We receive many calls from clients who have previously instructed another law firm or claims company to manage their personal injury claim which has resulted in no compensation or too little compensation being awarded. Many claimants are confused as to whether they have the right to appeal an unsatisfactory decision.
The answer is yes; however, it does depend on the circumstances of your case and why you did not receive the result you desired.
The first thing to remember when discussing appeals is most personal injury cases are settled outside of court. Litigation is stressful and expensive; therefore, an experienced personal injury solicitor will try and ensure their client’s claim is settled at the Pre-action Protocol stage by way of alternative disputes resolution (for example negotiation) or via a Part 36 offer.
However, in some cases, especially those involving catastrophic workplace injuries, whereby the victim requires lifelong medical care and support, litigation is inevitable. And unfortunately, when it comes to court, there is a winner and a loser, and this is decided by the judge who presides over the trial.
The law provides that in a personal injury claim, an appeal may be made based on the case being dismissed because the defendant’s liability for the claimant’s injury has not been proven or the damages awarded were insufficient.
Permission to appeal must be sought. Refusing permission to appeal allows courts to dispose of any applications which show no real prospect of success. Therefore, to be granted leave to appeal, you will need to establish that the judge’s decision was wrong or reached unjustly through a procedural error or another type of mistake.
Leave to appeal will normally only be granted if the appeal has a good chance of succeeding or there is another persuasive reason, such as the case being of significant public interest or if it involves a complex matter of law.
The procedure for appealing a personal injury case
The appeals process in civil claims is directed by rule 52 of the Civil Procedure Rules. The appellant must file an Appellant’s Notice in the court directly above the one that handed down the decision they are appealing. For example, if the decision was made by a County Court Circuit judge you can appeal to the High Court. If the High Court decided your case, an appeal can be made to the Court of Appeal.
The Appellant’s Notice must be lodged with the appellant court within 21 days of the lower court decision. Unless exceptional circumstances apply, this rule is unlikely to be deviated from.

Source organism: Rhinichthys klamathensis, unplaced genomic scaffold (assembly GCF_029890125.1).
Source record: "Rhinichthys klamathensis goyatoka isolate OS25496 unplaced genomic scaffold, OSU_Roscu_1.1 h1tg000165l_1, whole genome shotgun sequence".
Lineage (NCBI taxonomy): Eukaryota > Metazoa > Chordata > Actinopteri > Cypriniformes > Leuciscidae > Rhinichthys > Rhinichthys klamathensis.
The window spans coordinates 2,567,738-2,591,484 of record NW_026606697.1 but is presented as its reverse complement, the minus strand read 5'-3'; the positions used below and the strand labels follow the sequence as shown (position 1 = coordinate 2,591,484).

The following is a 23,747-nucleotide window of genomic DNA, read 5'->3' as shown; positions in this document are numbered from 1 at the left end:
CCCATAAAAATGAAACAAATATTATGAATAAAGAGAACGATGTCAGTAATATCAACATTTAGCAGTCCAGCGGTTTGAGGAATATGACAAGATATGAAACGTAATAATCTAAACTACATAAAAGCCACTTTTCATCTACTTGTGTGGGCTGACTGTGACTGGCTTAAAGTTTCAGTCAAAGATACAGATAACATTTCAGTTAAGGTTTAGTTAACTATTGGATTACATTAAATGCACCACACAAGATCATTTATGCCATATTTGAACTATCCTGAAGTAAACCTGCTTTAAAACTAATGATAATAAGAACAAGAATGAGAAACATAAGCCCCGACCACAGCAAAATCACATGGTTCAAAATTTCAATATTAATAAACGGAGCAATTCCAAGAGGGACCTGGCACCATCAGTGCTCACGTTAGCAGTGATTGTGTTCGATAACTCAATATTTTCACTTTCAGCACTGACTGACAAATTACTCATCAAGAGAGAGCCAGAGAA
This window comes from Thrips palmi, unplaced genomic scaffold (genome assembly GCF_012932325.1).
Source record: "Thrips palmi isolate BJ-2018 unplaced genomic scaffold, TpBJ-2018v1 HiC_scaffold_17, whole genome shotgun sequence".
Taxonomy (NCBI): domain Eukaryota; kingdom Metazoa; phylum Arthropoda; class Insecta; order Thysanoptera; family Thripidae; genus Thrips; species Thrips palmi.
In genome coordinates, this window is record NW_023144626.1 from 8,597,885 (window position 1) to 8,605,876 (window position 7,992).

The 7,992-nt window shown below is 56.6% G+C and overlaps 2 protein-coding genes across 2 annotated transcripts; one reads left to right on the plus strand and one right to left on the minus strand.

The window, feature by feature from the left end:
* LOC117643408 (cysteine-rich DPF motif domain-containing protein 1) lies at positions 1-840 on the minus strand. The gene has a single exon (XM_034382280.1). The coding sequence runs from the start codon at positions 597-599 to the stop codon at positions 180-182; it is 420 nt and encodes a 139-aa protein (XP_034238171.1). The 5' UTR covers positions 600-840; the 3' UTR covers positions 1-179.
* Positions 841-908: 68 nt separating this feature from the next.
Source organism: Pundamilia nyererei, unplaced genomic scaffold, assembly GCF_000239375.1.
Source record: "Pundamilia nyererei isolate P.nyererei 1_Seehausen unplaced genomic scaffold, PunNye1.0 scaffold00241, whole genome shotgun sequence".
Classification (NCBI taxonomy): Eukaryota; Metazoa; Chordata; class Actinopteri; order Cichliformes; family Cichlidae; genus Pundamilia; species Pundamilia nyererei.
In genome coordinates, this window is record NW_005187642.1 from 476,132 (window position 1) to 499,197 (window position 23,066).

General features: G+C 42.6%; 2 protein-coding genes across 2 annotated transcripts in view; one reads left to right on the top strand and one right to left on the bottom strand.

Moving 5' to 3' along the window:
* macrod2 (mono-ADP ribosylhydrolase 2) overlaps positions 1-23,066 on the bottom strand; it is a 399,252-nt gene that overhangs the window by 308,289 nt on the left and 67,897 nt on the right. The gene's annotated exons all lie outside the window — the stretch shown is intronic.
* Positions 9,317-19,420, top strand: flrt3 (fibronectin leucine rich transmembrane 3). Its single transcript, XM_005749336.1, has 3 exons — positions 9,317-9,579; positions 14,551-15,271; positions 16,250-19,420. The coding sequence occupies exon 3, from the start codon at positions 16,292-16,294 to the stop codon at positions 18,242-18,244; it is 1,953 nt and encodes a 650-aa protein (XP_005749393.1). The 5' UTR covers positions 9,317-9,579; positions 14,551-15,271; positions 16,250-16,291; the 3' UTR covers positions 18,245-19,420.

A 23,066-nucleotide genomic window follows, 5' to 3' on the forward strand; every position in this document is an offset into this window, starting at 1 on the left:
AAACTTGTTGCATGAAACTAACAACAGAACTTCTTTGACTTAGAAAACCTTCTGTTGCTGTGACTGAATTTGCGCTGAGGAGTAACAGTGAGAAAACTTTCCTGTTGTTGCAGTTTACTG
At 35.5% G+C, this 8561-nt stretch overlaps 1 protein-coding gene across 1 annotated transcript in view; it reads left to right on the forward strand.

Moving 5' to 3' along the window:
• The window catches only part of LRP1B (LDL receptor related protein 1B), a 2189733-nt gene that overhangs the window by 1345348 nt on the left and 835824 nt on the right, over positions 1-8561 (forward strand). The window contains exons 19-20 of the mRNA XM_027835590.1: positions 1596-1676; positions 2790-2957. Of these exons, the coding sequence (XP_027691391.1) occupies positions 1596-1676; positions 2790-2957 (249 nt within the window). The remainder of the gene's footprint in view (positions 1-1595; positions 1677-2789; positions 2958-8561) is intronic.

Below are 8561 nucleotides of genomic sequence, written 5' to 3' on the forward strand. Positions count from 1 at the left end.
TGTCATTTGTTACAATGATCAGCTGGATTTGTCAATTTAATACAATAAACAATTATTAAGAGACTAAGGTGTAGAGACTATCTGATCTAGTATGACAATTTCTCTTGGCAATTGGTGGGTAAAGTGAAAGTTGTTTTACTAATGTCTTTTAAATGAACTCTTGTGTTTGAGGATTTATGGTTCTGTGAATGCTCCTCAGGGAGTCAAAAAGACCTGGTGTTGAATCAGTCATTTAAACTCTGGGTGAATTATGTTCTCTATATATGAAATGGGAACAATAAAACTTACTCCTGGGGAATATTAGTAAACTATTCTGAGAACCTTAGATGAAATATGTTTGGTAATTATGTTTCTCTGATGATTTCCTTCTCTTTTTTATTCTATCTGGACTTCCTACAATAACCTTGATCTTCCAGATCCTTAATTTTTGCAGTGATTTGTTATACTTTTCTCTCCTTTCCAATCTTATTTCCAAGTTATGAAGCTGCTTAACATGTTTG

The decision-making process of the appellant court
If permission to appeal is granted, the appellant will deliver their argument to the court regarding why the first-instance decision was wrong or unjust.
It is possible to present fresh evidence in an appeal; however, certain criteria, established in the case of Ladd v Marshall  3 All ER 745, normally need to be satisfied. The criteria are:
- the evidence could not have been obtained with reasonable diligence
- the evidence would have had an important influence on the trial
- the evidence is credible
It is important to note that even if the above criteria are satisfied, the court has discretion to disallow new evidence in an appeal.
The appellant court may request fresh evidence if required to meet the overriding objective of dealing with the case justly, and if the matter is one of public interest.
The appellant court can approve, vary, or overturn a lower court’s judgment or order a re-trial. Instructions can also be made regarding costs and interest.
Appeals in personal injury cases can and do occur. However, obtaining permission to appeal and conducting the appeal itself can be time-consuming and expensive. It is therefore imperative that you discuss your options with an experienced personal injury solicitor who will advise you whilst taking into account the best interests of you and your family.
At Russell Worth Solicitors we specialise in personal injury claims and can advise you on appeals and/or provide a second opinion. If you have suffered a workplace injury and would like a free claim assessment, please call us now on 0800 028 2060 or complete our Online Claim Assessment.